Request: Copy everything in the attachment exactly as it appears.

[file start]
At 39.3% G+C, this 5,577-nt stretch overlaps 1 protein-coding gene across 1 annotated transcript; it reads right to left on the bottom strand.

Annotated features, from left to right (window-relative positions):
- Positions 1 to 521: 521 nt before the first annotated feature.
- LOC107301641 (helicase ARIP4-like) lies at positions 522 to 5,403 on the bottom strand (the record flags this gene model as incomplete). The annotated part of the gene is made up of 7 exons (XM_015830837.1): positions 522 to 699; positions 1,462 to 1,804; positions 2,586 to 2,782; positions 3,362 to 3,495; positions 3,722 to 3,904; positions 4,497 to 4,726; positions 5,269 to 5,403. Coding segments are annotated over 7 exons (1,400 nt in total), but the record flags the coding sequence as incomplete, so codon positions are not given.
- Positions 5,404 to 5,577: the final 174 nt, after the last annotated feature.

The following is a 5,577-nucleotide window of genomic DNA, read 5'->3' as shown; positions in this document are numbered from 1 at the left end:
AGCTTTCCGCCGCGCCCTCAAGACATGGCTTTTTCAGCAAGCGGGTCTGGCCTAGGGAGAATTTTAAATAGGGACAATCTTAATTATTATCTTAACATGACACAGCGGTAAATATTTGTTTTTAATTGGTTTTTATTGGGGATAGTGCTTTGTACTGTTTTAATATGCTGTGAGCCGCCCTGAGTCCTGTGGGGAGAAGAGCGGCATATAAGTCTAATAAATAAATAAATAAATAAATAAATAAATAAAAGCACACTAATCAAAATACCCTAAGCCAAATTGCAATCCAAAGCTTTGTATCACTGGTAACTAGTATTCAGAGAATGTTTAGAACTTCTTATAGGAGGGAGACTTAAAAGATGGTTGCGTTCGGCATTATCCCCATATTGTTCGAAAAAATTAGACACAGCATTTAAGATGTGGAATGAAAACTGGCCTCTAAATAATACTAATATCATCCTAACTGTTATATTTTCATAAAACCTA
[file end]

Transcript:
At 39.3% G+C, this 5,577-nt stretch overlaps 1 protein-coding gene across 1 annotated transcript; it reads right to left on the bottom strand.

Annotated features, from left to right (window-relative positions):
- Positions 1 to 521: 521 nt before the first annotated feature.
- LOC107301641 (helicase ARIP4-like) lies at positions 522 to 5,403 on the bottom strand (the record flags this gene model as incomplete). The annotated part of the gene is made up of 7 exons (XM_015830837.1): positions 522 to 699; positions 1,462 to 1,804; positions 2,586 to 2,782; positions 3,362 to 3,495; positions 3,722 to 3,904; positions 4,497 to 4,726; positions 5,269 to 5,403. Coding segments are annotated over 7 exons (1,400 nt in total), but the record flags the coding sequence as incomplete, so codon positions are not given.
- Positions 5,404 to 5,577: the final 174 nt, after the last annotated feature.

The following is a 5,577-nucleotide window of genomic DNA, read 5'->3' as shown; positions in this document are numbered from 1 at the left end:
AGCTTTCCGCCGCGCCCTCAAGACATGGCTTTTTCAGCAAGCGGGTCTGGCCTAGGGAGAATTTTAAATAGGGACAATCTTAATTATTATCTTAACATGACACAGCGGTAAATATTTGTTTTTAATTGGTTTTTATTGGGGATAGTGCTTTGTACTGTTTTAATATGCTGTGAGCCGCCCTGAGTCCTGTGGGGAGAAGAGCGGCATATAAGTCTAATAAATAAATAAATAAATAAATAAATAAATAAAAGCACACTAATCAAAATACCCTAAGCCAAATTGCAATCCAAAGCTTTGTATCACTGGTAACTAGTATTCAGAGAATGTTTAGAACTTCTTATAGGAGGGAGACTTAAAAGATGGTTGCGTTCGGCATTATCCCCATATTGTTCGAAAAAATTAGACACAGCATTTAAGATGTGGAATGAAAACTGGCCTCTAAATAATACTAATATCATCCTAACTGTTATATTTTCATAAAACCTA